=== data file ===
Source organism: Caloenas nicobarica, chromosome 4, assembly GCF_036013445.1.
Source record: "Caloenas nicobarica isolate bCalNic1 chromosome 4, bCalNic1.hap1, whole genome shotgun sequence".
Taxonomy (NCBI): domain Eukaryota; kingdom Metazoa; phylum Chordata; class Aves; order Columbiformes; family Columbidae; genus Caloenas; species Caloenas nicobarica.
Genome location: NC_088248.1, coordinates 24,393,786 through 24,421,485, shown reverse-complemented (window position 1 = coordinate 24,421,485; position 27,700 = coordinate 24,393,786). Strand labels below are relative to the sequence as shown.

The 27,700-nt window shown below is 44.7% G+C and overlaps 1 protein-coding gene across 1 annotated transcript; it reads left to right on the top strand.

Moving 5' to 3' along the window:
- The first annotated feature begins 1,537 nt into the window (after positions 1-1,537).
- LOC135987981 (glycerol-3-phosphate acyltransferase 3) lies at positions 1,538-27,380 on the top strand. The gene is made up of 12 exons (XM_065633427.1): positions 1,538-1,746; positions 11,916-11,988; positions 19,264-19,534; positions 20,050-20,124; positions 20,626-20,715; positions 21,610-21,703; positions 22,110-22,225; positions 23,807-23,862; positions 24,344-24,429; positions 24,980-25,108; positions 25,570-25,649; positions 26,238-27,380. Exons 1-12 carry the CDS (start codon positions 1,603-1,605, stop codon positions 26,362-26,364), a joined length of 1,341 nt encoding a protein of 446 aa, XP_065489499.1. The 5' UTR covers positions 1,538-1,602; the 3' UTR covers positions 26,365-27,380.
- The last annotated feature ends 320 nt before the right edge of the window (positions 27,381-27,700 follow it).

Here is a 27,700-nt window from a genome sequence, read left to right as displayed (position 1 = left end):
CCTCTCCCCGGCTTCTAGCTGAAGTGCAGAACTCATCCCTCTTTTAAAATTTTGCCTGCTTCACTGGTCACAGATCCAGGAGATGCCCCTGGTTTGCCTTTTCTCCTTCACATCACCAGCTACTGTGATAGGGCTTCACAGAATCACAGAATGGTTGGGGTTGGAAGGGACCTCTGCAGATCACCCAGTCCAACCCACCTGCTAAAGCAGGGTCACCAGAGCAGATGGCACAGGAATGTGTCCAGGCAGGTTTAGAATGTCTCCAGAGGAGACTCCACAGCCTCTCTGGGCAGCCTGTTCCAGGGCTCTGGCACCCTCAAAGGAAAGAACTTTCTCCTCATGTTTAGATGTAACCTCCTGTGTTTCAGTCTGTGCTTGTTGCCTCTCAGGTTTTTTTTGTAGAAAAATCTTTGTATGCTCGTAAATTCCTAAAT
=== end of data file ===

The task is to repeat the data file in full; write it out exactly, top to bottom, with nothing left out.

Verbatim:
Source organism: Caloenas nicobarica, chromosome 4, assembly GCF_036013445.1.
Source record: "Caloenas nicobarica isolate bCalNic1 chromosome 4, bCalNic1.hap1, whole genome shotgun sequence".
Taxonomy (NCBI): domain Eukaryota; kingdom Metazoa; phylum Chordata; class Aves; order Columbiformes; family Columbidae; genus Caloenas; species Caloenas nicobarica.
Genome location: NC_088248.1, coordinates 24,393,786 through 24,421,485, shown reverse-complemented (window position 1 = coordinate 24,421,485; position 27,700 = coordinate 24,393,786). Strand labels below are relative to the sequence as shown.

The 27,700-nt window shown below is 44.7% G+C and overlaps 1 protein-coding gene across 1 annotated transcript; it reads left to right on the top strand.

Moving 5' to 3' along the window:
- The first annotated feature begins 1,537 nt into the window (after positions 1-1,537).
- LOC135987981 (glycerol-3-phosphate acyltransferase 3) lies at positions 1,538-27,380 on the top strand. The gene is made up of 12 exons (XM_065633427.1): positions 1,538-1,746; positions 11,916-11,988; positions 19,264-19,534; positions 20,050-20,124; positions 20,626-20,715; positions 21,610-21,703; positions 22,110-22,225; positions 23,807-23,862; positions 24,344-24,429; positions 24,980-25,108; positions 25,570-25,649; positions 26,238-27,380. Exons 1-12 carry the CDS (start codon positions 1,603-1,605, stop codon positions 26,362-26,364), a joined length of 1,341 nt encoding a protein of 446 aa, XP_065489499.1. The 5' UTR covers positions 1,538-1,602; the 3' UTR covers positions 26,365-27,380.
- The last annotated feature ends 320 nt before the right edge of the window (positions 27,381-27,700 follow it).

Here is a 27,700-nt window from a genome sequence, read left to right as displayed (position 1 = left end):
CCTCTCCCCGGCTTCTAGCTGAAGTGCAGAACTCATCCCTCTTTTAAAATTTTGCCTGCTTCACTGGTCACAGATCCAGGAGATGCCCCTGGTTTGCCTTTTCTCCTTCACATCACCAGCTACTGTGATAGGGCTTCACAGAATCACAGAATGGTTGGGGTTGGAAGGGACCTCTGCAGATCACCCAGTCCAACCCACCTGCTAAAGCAGGGTCACCAGAGCAGATGGCACAGGAATGTGTCCAGGCAGGTTTAGAATGTCTCCAGAGGAGACTCCACAGCCTCTCTGGGCAGCCTGTTCCAGGGCTCTGGCACCCTCAAAGGAAAGAACTTTCTCCTCATGTTTAGATGTAACCTCCTGTGTTTCAGTCTGTGCTTGTTGCCTCTCAGGTTTTTTTTGTAGAAAAATCTTTGTATGCTCGTAAATTCCTAAAT